Our first impressions of The Ceph

Find out The Space Girls’ first impressions of SPSFC3 contestant, The Ceph: Reborn by Matthew Poehler.

As part of the Self-Published Sci-Fi Competition, my team (The Space Girls) has been given 25 books to read. Of this initial allocation (or ‘slush pile’), we are reading the first 30% and then voting Yes or No on whether we’d like to continue reading further. You can see our full allocation in my previous blog.

Here are the team’s first impressions of The Ceph: Reborn by Matthew Poehler. (You can find all of our first impressions posts here.)

The front cover for The Ceph: RebornBook blurb

An alien species almost annihilated with the dinosaurs. When they awaken in current times, will first contact be the end for humanity?

Bright’s world of hunting and hiding has turned on its tentacles. Elevated by an extra-terrestrial artificial intelligence to awareness, the sentient octopus learns her predecessors intended to guide Earth’s development 65 million years ago—only to be wiped out by the Chicxulub meteor. And with humans now on the brink of destroying the planet, she’s desperate to intervene before her founders arrive from space and eradicate the entire populace.

Stella Uren’s employees are family. So when her fishing vessel is attacked by giant killer squid, she burns with vengeance to hunt down the monsters who murdered her friend. But when she discovers the familiar octopus gardens have been rearranged into arrow shapes, her curiosity takes her down a path to a pivotal confrontation.

Leaving a trail for the revenge-seeking sailor, Bright hopes to stop a catastrophe triggered by her rogue sister but prepares to slaughter in self-defence. And as Stella closes in on her destiny, she can’t help but think she and her crew are headed for a bloody trap.

With all of humankind’s existence at stake, can two species work together to avert an apocalypse?

The Ceph: Reborn is the expansive first book in The Ceph science fiction series. If you like driven protagonists, unique and action-packed takes on the genre, and impeccable research, then you’ll love Matthew W. Poehler’s fascinating vision.

Goodreads / Amazon

Our first impressions

Nancy: Fabulous book so far! In every angle, the book feels very polished and I never felt confused or bored. It feels a bit like the aftermath of the dinosaur extinction segment in the 1960s Fantasia film. Only 65 millions of years after the cataclysm when the alien Cephs recover wifi signal of their colony ships hidden somewhere in Earth and realize their colonists are now devolved into wild animals. The first third of the book is spent using sophisticated technology kidnapping two octopus and 1 female squid to make them intelligent before the Cephs’ impending arrival. Any mistake and our octopus protagonists might get zapped! It felt very refreshing to have a book from the POV of an animal as it becomes increasingly intelligent and the decisions they make every step of the way. I would love to read the rest! (Y)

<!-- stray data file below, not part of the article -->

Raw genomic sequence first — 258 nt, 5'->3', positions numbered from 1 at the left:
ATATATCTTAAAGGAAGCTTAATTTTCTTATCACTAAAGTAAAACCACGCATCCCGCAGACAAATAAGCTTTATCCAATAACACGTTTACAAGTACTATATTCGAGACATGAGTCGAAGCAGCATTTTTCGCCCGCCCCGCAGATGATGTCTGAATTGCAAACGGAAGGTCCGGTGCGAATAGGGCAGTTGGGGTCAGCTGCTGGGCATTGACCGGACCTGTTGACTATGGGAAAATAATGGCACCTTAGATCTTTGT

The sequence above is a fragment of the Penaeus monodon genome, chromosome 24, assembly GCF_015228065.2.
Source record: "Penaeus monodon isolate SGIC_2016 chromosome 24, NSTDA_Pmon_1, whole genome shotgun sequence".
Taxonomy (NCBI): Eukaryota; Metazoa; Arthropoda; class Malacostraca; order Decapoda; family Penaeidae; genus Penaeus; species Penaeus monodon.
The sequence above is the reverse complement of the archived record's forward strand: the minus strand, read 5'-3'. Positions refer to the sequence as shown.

Katherine: In a sense, the style of this book reminded me of the Children of Time books, painting the history of a species, its uplift, and its interaction with humans in broad strokes. The opening was interesting, with the asteroid that wiped out the dinosaurs wiping out a colony of Ceph. When the octopi did appear, I didn’t get that close to them as characters, but they did have a charm to them. The fact that the Ceph’s ansibles(?) failed in their attempt to uplift the squid was cool and set up the conflict for later. It is, unfortunately, a book that I loved at the 30% mark and fizzled out later on, with an ending I found a bit disappointing. It also suffered from editing issues that became more of a problem later in the book as my initial interest waned, and made me wish I could change my 30% vote based on my 100% feelings.

Technically: A clumsy writing style, with missing words or commas, or commas that should be semi-colons, and excessive exclamation marks that were endearing at first but less so later. The lack of commas could be very distracting sometimes and led to getting the wrong meaning, and got incredibly frustrating further into the book. It also falls prey to a duplication issue that I have only seen before in a book that attempted to combine ordinary prose and script dialogue, in this instance caused by formatting for implant communications. E.g.  ‘- Bright – “Hello world!” said Bright.’. One or the other would have worked, but not both. Speech is also formatted inconsistently across multiple paragraphs. It has a habit of capitalising some words at random and sometimes slipping into the wrong tense. (Y)

Status: Quarter-finalist